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Fausset's Bible Dictionary
dukiphath , related to the Coptic kukusha . Rather the hoopoe (Leviticus 11:19; Deuteronomy 14:18). Its cry or whoop gives its name. The Arabs superstitiously reverence it, and call it "the doctor" as if possessing therapeutic qualities. Its head is used in magical spells. The Bedouins believe it to be inhabited by departed spirits. The Hebrew perhaps means double-crested; the hoopoe has two parallel rows of elevated feathers arranged laterally. Its imposing crest and beak, and its curious way of bending until the beak touches the ground, while it raises and depresses the crest, led to the Arab supposition of its power to point out hidden wells beneath; from whence arose its Greek name epops) , "the inspector." Its unclean habits, searching for worms and insects in dunghills, and the superstition with which the pagan regarded it, led to the Mosaic ranking of it among unclean birds.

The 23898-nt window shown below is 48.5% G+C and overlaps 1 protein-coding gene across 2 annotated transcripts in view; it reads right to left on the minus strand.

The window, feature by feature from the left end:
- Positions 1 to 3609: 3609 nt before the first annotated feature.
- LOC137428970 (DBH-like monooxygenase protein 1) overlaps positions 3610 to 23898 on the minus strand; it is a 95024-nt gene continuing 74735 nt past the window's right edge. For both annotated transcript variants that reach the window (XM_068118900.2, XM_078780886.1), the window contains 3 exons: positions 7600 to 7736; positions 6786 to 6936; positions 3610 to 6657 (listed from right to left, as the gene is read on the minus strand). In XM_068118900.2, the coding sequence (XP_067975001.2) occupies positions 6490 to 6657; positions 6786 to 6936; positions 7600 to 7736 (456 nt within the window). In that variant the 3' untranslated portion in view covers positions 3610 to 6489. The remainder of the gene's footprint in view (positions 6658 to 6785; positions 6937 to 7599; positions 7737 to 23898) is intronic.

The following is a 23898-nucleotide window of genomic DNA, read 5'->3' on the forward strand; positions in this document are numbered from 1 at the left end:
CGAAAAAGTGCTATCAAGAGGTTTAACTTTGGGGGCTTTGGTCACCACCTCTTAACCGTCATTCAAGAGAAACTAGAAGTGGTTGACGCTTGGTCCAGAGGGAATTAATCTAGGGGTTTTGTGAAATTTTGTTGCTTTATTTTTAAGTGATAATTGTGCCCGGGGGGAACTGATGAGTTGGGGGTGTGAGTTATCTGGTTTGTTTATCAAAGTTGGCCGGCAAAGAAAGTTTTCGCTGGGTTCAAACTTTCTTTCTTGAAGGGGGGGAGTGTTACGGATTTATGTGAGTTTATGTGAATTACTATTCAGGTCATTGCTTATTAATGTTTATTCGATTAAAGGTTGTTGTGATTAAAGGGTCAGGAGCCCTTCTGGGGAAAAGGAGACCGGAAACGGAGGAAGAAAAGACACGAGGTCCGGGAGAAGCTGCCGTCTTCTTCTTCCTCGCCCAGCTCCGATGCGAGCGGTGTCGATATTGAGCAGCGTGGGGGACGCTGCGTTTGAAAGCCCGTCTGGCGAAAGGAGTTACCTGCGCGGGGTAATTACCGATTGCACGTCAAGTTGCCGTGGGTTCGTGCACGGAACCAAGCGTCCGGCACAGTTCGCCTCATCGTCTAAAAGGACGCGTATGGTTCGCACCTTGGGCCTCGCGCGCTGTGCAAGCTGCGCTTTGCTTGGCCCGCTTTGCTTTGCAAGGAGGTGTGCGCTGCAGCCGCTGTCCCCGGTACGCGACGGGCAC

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Fausset, Andrew R. Entry for 'Lapwing'. Fausset's Bible Dictionary. https://www.studylight.org/dictionaries/eng/fbd/l/lapwing.html. 1949.